Elbow pain is an extremely common condition and societies heavy reliance on hand held technology is making elbow ever more prevalent. By far the largest cause of elbow pain is repetitive stress injuries where a movement, motion or activity is simple performed too much. This can include anything from gardening to playing tennis or using a mouse at the computer.
. At Incline Health we have a passion for fixing joint and muscle problems and the elbow is of particular interest for us. We use evidence based treatments to reduce elbow pain and improve elbow function. Our chiropractors use the latest and highest standards in national and international guidelines to ensure you get the absolute best care and treatment.
The following is a list of conditions that our chiropractors in Balmain and Dee Why have put together to educate you about the elbow:
Tennis elbow is also called lateral epicondylitis or lateral epicondylalgia and is a condition that affects the outside tendons of the forearm. These tendons are called the wrist extensors, and they either attach at the elbow or just above it. This is an overuse injury that is common in sports such as tennis. That involve a combination of elbow flexion and wrist extension.
In the vast majority the cause of tennis elbow is overuse or repetitive stress injury. The extensor carpi radialis brevis muscle seems to be affected most. This muscle helps stabilise the wrist when the elbow is straight. Repeated stress to this muscle leads to micro tears in the tendon and pain and inflammation result. This is common in tennis players, carpenters and weight lifters.
The most common symptoms of tennis elbow would include:
Wrist exercises, along with chiropractic and physiotherapy hands on treatments will improve the vast majority of patients. Non-surgical treatments such as this have around an 80-95% success rate, however progression can be slow. Our chiropractors at Incline Health will aim to:
Medial epicondylitis, more commonly known as golfers elbow, is an injury caused by overuse. It is a similar injury to tennis elbow, however it is on the inside (medial side) of the elbow instead. It is also referred to as throwers elbow or little league elbow. There are a number of terms that you may come across being used interchangeably, however they do all mean slightly different things:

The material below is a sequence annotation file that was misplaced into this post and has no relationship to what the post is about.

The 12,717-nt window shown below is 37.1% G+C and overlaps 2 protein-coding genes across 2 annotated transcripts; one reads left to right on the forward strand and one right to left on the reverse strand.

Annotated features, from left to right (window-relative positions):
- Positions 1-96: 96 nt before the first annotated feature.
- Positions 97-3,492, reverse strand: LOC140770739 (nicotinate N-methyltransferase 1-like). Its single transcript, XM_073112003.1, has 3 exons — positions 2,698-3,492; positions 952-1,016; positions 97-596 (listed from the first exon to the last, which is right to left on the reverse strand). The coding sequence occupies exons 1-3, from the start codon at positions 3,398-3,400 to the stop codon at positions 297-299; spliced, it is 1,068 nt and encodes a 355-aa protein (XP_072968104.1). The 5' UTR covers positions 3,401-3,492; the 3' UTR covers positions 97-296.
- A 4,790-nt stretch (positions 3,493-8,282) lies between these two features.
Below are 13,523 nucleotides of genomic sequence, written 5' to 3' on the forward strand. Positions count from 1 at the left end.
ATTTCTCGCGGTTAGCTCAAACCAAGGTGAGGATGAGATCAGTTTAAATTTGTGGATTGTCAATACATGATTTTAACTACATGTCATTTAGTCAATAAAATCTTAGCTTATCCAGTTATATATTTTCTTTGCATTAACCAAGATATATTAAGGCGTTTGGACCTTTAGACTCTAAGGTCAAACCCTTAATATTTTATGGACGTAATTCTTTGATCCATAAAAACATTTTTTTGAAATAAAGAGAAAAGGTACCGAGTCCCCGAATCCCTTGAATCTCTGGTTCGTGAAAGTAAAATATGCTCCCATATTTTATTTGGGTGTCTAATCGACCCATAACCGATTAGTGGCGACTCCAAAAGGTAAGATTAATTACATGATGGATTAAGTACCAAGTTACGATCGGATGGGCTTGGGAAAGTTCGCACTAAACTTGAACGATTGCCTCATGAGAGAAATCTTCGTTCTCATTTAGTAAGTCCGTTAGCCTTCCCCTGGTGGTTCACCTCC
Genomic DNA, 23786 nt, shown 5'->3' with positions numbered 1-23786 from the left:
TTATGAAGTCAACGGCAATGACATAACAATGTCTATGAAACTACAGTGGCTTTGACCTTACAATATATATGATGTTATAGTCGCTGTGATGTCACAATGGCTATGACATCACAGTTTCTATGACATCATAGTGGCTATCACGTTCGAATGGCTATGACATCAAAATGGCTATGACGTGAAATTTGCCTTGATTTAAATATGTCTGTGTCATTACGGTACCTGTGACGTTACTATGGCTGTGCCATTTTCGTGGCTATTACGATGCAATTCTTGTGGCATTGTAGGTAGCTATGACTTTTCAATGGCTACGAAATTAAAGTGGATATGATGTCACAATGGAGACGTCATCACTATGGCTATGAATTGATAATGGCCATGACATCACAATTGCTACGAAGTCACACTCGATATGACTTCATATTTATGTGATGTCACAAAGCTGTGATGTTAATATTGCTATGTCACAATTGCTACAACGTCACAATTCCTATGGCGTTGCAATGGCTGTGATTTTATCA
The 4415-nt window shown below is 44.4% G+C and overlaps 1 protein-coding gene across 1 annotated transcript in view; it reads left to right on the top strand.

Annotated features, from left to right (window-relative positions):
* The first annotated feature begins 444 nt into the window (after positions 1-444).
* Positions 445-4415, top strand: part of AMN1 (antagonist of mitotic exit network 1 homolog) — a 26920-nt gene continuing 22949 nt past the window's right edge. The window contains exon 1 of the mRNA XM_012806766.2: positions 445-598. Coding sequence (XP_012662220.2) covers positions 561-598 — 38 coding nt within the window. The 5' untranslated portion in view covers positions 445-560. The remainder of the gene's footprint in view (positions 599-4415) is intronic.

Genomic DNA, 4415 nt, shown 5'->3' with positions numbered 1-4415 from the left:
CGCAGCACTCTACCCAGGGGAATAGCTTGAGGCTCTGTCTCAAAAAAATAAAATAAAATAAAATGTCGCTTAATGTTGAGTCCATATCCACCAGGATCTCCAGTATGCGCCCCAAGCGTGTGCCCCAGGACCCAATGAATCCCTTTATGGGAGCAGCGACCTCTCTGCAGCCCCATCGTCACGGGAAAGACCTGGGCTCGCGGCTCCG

Golfers elbow results from repeated bending of the wrist or wrist flexion, particularly against resistance such as holding and moving a golf club. Certain manual jobs and occupations can also cause golfers elbow, such as working at a computer or carpentry. Repeated overuse causes the tendon to become inflamed and painful.
Symptoms of golfers elbow include tenderness on the bony area on and around the inside of the elbow. This can be particularly tender when gripping things with the hand. Weakness is often also experienced in the wrist, with pain occurring when bending the wrist. Golfers elbow often comes on gradually, starting off as a niggle and then becoming stiff and painful, resulting in a loss of function and preventing movement.
Please note in this article we are speaking about a true medial epicondylitis, the assumption here is that it is an acute injury where there is irritation and inflammation about the medial flexor tendons at the elbow. For more chronic injuries, we would change this treatment. Treatment for golfers elbow includes: